This paper explores the relationship between foreign direct investments and financial reporting changes via financial development in 12 Latin American countries during the period from 1997 to 2010.
In order to control the possible endogeneity problem, the Generalized Method of Moments (GMM) estimation technique has been conducted using country-level panel data obtained from the World Development Indicators website.
The empirical analyses provide evidence that international accounting standards have a significant effect on foreign direct investments. However, financial development associated with such standards reduces this positive effect. This is an important finding, suggesting that investors are likely to prefer portfolio to direct investments in Latin American financial markets that require or permit the use of international accounting standards.
The conclusions that have been drawn from this study are important for investors, creditors, and regulators. Although international accounting standards appear to affect foreign investments, there could be a lack of adaptation of these standards to specific economic environments due to cultural, educational, and economic factors. Therefore, firms, regulators, professional organizations, and accounting firms should make necessary arrangements so that the benefits of using these standards increase their costs.
The study contributes to the international accounting literature by examining the effects of international accounting standards and financial development on foreign direct investments in Latin America.
This paper examines in some detail the magnitude, structure and patterns of foreign direct investment in Central and Eastern Europe between 1988 and 1993. The authors…
This paper examines in some detail the magnitude, structure and patterns of foreign direct investment in Central and Eastern Europe between 1988 and 1993. The authors identify and describe three major forms of investment structuring and three operative investment strategies. Data show the actual flows of capital from their source countries to their countries of investment. These data are used to explain the differences in patterns of investment across the CEE. The number and types of foreign direct investments within individual countries are presented and discussed. The paper concludes by assessing the success to date of FDI.
Previous research demonstrates that non-public policy variables (wage rate, raw material, GDP, GDP/capita, inverse of tax rate, and population) have significant influence…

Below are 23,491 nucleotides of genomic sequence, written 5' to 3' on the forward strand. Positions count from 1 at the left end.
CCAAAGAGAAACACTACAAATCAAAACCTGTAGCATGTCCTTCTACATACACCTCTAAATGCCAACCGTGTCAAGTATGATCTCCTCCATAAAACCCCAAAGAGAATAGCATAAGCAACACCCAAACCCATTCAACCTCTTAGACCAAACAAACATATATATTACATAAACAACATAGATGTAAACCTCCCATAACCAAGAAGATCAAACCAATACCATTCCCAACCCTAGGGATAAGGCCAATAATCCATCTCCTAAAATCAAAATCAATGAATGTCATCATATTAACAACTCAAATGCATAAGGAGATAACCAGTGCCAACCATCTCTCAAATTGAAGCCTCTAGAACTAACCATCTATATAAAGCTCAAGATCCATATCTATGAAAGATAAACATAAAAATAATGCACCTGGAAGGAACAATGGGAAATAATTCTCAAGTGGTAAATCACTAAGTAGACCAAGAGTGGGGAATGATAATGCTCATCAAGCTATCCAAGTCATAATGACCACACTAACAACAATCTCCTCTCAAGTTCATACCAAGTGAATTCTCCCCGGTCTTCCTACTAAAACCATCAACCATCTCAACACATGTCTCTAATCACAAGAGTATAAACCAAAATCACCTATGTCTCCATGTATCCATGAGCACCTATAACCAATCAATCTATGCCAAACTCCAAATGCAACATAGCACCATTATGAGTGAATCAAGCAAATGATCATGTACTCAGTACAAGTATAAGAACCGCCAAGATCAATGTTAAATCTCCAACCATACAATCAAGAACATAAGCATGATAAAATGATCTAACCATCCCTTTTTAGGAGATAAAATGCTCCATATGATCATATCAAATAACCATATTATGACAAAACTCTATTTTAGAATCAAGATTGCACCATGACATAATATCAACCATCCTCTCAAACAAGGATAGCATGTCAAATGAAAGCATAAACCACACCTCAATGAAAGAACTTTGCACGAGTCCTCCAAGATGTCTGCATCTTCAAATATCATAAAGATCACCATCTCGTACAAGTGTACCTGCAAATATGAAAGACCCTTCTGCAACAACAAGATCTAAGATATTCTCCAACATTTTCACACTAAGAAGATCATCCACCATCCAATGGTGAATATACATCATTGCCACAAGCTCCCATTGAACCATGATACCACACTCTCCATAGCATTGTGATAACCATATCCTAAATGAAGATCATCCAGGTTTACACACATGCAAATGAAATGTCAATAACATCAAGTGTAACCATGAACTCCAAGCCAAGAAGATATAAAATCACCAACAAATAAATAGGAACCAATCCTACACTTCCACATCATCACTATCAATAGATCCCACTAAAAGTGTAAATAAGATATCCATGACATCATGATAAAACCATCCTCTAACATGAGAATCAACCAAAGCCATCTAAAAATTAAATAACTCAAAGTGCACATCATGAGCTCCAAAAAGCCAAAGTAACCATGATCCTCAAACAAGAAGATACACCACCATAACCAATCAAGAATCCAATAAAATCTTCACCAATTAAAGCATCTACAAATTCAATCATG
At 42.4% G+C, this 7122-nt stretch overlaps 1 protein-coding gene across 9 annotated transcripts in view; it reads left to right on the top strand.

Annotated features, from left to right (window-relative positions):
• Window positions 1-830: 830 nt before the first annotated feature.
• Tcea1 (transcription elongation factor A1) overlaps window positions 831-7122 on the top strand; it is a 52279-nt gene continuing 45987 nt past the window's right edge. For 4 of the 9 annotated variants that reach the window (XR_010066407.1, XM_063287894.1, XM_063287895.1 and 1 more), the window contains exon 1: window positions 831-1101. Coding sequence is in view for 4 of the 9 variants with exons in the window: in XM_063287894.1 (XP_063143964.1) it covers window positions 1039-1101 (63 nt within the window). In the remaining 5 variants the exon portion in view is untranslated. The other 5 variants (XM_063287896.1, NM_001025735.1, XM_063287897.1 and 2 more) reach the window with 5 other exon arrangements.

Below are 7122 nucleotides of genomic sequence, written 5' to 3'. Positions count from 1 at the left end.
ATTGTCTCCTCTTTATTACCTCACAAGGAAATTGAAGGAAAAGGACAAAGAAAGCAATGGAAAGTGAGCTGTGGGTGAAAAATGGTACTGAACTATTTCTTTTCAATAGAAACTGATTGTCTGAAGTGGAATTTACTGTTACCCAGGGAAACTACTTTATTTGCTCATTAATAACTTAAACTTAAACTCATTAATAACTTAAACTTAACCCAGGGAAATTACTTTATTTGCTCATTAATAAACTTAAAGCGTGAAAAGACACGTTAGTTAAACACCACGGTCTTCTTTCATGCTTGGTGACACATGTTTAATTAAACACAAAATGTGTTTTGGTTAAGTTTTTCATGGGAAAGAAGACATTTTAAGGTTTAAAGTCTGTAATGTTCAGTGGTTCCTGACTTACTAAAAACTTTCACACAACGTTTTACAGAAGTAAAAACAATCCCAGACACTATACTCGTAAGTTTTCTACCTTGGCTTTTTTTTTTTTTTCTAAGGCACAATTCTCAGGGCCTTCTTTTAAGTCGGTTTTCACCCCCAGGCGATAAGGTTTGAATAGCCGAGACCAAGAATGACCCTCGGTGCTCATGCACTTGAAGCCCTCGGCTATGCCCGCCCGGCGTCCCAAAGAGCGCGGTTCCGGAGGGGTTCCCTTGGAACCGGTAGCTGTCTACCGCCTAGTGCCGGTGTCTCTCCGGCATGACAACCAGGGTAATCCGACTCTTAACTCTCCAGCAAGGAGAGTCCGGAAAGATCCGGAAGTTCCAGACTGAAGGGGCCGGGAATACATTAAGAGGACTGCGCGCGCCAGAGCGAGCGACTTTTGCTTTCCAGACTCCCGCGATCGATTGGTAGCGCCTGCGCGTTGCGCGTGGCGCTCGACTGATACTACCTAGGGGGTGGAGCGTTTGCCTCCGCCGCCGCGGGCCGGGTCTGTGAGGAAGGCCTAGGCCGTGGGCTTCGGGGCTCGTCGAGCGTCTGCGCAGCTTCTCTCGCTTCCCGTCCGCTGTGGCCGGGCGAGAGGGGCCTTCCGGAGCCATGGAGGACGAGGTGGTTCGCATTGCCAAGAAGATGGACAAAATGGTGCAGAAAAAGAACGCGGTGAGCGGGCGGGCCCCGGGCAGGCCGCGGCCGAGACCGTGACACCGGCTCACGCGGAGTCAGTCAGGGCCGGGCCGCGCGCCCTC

Previous research demonstrates that non-public policy variables (wage rate, raw material, GDP, GDP/capita, inverse of tax rate, and population) have significant influence in determining the flow of U.S. investment. Research has not, however, demonstrated that government accounting variables significantly affect Foreign Direct Investments (FDI) flow into either Organization of Petroleum Exporting Countries (OPEC) or non-OPEC countries. In light of this omission, the focus of this inquiry is on the examination of the potential influence of both government accounting and non-public variables in influencing the flow of the stock of U.S. foreign direct investment in the OPEC nations. To accomplish the objective, government accounting and non-public policy variables are employed to investigate whether they matter in determining investment flows into these countries. The results of the study suggest a direct linkage between the flow of FDI and accounting variables.
This study examines the effect of host government interference with foreign investors’ assets on foreign direct investment (FDI) inflow. The author hypothesizes that the…
This study examines the effect of host government interference with foreign investors’ assets on foreign direct investment (FDI) inflow. The author hypothesizes that the relationship between host government interference and FDI inflow takes the form of an inverted U shape. The author tests this hypothesis using data from the International Centre for Settlement of Investment Disputes between 1996 and 2017. The results support the above hypothesis. While host government interference with the assets of a few foreign investors may not deter FDI inflow, frequent interferences, which result in an increasing number of host state–foreign investor disputes, reduces FDI inflow in a host country. The analysis also shows that when faced with an increasing host country uncertainty, investors adopt a wait and see strategy. However, how long investors wait depends on the economic situation of the host country. For high-income countries, investors wait until approximately 10 disputes before reducing investments level in a host country, while for low-income countries, this waiting period is a mere two disputes. The findings of this study suggest that countries seeking to attract more FDI should not interfere with the activities of foreign investors, however, if they do, disputes should be settled at home, not in international arbitration courts, because doing so frequently may poison the host environment and deter other foreign investors from investing in the host country.
The Japanese currency has appreciated substantially against most other currencies over the last two decades. During the same time Japan has become one of the world's…
The Japanese currency has appreciated substantially against most other currencies over the last two decades. During the same time Japan has become one of the world's largest providers of FDI. Japan's share of total FDI outflows increased from about 6 percent during the late 70's to 21 percent in 1990 while its share of the total stock of FDI in the world increased from less than 1 percent in 1960 to more than 13 percent in 1993. Not surprisingly, Japan's role in international business in general and its FDI activities, in particular, have attracted considerable attention from researchers world wide. However, much of this attention has been directed towards the patterns and determinants of Japanese foreign direct investment, in particular to the United States. The impact of changes in the value of the Yen on Japanese FDI has been largely overlooked. Thus, this paper fills an important gap in the literature by focusing on the influence of changes of the exchange rate on Japanese foreign direct investment. A comprehensive simultaneous equa‐tion model of Japanese FDI is developed on a regional level to gauge the extent to which currency fluctuations affect Japanese FDI activities. The results suggest that the exchange rate is an effective mechanism through which to influence FDI. Thus, the exchange rate should not be overlooked by the World Trade Organisation in its efforts to further liberalise investment through the Multilateral Agreement on Investment.